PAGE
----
The actions by Avast have certainly been vigorous though in countering any reputational threat and with Jumpshot only representing about 4% of Avast revenues of about $862 million, it does not seem to be of great concern. Indeed their response is a good example of how to face up to such threats as opposed to the problems faced by Boeing of late and how they handled the 737 Max safety issue (latest cost to Boeing $19 billion) where they initially discounted the seriousness of the problem. But investors who purchased the Avast shares based on “New Year Tips” from at least two publications only weeks ago won’t be too happy on the events – and that included me.

Avast expects 2019 results to be in line with expectations, but for 2020 they only expect revenue growth of “mid-single digit” after adjusting for the Jumpshot impact and with a weighting towards the second-half due to deferral of product releases. I suspect it may take some time for investors to regain confidence in the company.

Another announcement this morning was a half-year report from Renishaw (RSW) which I do not hold. It made for grim reading – revenue down by 13% on the previous half year and statutory profit down by over 80%. The interim dividend was held as before but the directors waived their rights to the dividend which has reduced its cost to the company by over 50%. But the share price has barely moved, presumably because the poor “trading conditions” were highlighted in a previous trading statement.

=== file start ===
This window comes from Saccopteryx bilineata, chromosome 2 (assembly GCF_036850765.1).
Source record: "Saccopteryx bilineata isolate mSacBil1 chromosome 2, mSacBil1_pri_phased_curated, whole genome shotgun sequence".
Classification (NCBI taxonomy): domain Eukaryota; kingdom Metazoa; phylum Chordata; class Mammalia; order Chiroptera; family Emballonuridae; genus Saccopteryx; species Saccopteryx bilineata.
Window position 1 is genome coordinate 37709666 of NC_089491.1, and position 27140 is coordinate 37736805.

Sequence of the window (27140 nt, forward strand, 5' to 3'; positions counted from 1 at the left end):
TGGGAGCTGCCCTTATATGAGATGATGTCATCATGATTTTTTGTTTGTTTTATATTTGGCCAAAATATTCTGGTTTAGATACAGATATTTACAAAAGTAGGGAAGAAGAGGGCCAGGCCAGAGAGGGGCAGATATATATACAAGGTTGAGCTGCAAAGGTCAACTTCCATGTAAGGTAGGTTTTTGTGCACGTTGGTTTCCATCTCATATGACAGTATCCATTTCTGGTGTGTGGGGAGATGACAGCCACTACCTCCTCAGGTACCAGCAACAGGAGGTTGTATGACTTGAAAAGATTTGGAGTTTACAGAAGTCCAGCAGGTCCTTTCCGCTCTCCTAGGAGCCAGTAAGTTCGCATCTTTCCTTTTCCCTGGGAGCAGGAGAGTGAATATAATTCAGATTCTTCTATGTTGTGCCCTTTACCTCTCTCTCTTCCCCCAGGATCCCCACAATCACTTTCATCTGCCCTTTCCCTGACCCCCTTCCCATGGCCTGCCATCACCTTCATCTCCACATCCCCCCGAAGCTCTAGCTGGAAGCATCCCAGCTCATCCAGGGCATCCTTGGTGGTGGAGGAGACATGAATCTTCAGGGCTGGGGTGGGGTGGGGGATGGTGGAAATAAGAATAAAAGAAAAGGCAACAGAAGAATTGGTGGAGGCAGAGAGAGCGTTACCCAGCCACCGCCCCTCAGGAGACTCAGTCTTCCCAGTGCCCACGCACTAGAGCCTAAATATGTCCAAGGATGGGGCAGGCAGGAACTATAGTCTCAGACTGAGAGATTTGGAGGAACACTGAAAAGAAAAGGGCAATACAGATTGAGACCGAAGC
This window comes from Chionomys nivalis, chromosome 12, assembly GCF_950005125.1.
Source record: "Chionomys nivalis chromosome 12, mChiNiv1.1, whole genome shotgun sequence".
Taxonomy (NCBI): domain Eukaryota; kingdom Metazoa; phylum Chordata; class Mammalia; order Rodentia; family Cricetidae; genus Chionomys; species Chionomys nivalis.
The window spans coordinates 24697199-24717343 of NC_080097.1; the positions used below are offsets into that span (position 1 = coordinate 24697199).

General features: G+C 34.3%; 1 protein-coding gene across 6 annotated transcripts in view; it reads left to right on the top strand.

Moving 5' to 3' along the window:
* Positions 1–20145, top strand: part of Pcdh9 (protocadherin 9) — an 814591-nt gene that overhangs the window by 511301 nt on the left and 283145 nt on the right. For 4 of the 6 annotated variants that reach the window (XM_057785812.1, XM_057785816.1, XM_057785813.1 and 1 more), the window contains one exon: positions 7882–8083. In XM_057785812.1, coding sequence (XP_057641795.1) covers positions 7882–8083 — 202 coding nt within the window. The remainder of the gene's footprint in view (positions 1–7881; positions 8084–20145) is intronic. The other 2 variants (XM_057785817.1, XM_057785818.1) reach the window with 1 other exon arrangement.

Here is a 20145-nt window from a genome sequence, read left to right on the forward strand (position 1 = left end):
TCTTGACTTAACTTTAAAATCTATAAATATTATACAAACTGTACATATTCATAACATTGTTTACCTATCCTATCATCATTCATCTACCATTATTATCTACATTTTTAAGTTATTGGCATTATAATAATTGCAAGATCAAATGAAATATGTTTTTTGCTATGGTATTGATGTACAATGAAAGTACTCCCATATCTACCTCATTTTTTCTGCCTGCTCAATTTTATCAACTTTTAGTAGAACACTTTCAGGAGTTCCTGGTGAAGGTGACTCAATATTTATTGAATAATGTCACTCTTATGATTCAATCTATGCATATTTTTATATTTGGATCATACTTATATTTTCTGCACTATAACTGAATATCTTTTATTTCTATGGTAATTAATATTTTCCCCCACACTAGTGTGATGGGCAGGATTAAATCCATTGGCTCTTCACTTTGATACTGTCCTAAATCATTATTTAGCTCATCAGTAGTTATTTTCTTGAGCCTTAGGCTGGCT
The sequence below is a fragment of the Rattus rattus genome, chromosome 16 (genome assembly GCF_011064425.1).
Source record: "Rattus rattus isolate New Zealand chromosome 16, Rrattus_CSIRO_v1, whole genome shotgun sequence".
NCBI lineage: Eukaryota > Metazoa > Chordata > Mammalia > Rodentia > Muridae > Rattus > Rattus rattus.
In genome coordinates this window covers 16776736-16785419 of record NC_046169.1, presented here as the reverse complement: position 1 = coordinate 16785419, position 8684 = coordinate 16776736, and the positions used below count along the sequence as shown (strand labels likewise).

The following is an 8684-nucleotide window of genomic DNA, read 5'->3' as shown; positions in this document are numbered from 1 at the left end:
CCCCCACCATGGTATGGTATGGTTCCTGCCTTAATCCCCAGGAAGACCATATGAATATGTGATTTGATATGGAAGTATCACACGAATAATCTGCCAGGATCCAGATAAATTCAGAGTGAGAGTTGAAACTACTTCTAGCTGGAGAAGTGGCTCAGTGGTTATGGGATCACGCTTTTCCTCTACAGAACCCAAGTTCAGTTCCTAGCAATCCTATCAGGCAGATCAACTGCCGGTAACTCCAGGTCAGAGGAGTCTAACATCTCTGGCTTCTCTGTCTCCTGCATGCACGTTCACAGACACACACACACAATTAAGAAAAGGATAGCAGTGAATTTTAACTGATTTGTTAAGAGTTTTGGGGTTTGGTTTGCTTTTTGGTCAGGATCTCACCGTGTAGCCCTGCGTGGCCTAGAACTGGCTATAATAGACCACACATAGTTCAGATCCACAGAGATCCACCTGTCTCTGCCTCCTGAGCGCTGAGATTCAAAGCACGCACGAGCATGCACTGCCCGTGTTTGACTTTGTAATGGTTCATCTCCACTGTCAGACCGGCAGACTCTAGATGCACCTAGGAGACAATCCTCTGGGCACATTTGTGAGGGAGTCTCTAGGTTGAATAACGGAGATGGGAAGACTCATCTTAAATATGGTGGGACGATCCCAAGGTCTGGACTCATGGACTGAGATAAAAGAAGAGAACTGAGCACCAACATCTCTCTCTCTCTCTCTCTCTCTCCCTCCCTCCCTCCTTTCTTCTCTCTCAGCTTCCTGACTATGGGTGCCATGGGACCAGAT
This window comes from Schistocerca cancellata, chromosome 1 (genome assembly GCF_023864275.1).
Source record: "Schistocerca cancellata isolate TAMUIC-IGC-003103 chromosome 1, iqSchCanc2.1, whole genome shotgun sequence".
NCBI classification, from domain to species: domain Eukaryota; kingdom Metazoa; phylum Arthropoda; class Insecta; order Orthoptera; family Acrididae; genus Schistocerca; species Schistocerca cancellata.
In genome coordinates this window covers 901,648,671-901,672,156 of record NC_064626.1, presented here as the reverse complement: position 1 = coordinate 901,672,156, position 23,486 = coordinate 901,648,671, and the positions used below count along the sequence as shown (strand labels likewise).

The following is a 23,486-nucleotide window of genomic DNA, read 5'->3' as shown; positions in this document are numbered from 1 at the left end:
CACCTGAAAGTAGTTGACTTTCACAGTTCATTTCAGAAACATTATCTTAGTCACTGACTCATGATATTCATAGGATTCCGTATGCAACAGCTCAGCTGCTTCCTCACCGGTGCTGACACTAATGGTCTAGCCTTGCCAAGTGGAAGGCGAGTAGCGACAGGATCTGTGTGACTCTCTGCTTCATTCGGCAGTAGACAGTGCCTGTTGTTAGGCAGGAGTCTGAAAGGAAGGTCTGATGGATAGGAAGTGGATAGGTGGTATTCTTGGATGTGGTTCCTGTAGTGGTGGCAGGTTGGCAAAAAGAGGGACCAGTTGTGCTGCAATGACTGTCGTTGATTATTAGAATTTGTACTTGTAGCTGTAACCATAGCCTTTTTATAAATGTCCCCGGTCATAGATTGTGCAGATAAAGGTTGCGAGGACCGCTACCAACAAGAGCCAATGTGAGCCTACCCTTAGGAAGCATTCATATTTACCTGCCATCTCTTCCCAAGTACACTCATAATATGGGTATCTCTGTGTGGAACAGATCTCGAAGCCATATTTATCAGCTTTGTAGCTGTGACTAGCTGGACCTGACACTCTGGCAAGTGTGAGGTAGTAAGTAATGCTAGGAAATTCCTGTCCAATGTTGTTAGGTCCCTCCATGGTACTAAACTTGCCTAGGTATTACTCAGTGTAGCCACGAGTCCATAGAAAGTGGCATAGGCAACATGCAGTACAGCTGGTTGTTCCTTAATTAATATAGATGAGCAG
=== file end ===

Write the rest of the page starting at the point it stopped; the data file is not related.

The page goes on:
One aspect that investors need to consider though is that a major proportion of Renishaw’s revenue comes from the Asia-Pacific (APAC) region that includes China. The coronavirus outbreak in China is already being forecast to reduce growth in China and I suspect if the outbreak is not contained it could have a much bigger impact. This might surely affect Renshaw where APAC revenue is 41% of its overall revenue. Stockopedia still reports Renishaw as having a prospective p/e of 49 for the current year to June which does not seem to take the business risks into account.

Other news is that the BBC is cutting staff and refocusing its coverage to appeal to younger consumers. Apparently the BBC employs 6,000 staff in its news service which seems an astonishingly large number. They are proposing to cut 450 but will we notice?

Fran Unsworth, head of its news division suggested they need to do more on digital provision rather than “linear” broadcasting. But there is the suggestion that the affluent, well-educated parts of the BBC audience are “over-served” to quote today’s FT. That sounds like the BBC might move down-market to be more populist – rather like the Daily Mail perhaps with lots of click-bait stories? With BBC news already being dominated by human interest sob-stories and biased political commentary it can surely not get much worse. That is why so many of the “well-educated” perhaps object to paying the TV license fee.

The BBC certainly seems to have lost its way of late. I complained to them recently about one news story and was fobbed off with poor excuses. A complaint to their “regulator” OFCOM obtained no result at all either. The BBC does not adhere to its Charter and their regulator is a toothless poodle. The BBC surely needs substantial reform and they need a better regulator.

Roger Lawson (Twitter: https://twitter.com/RogerWLawson )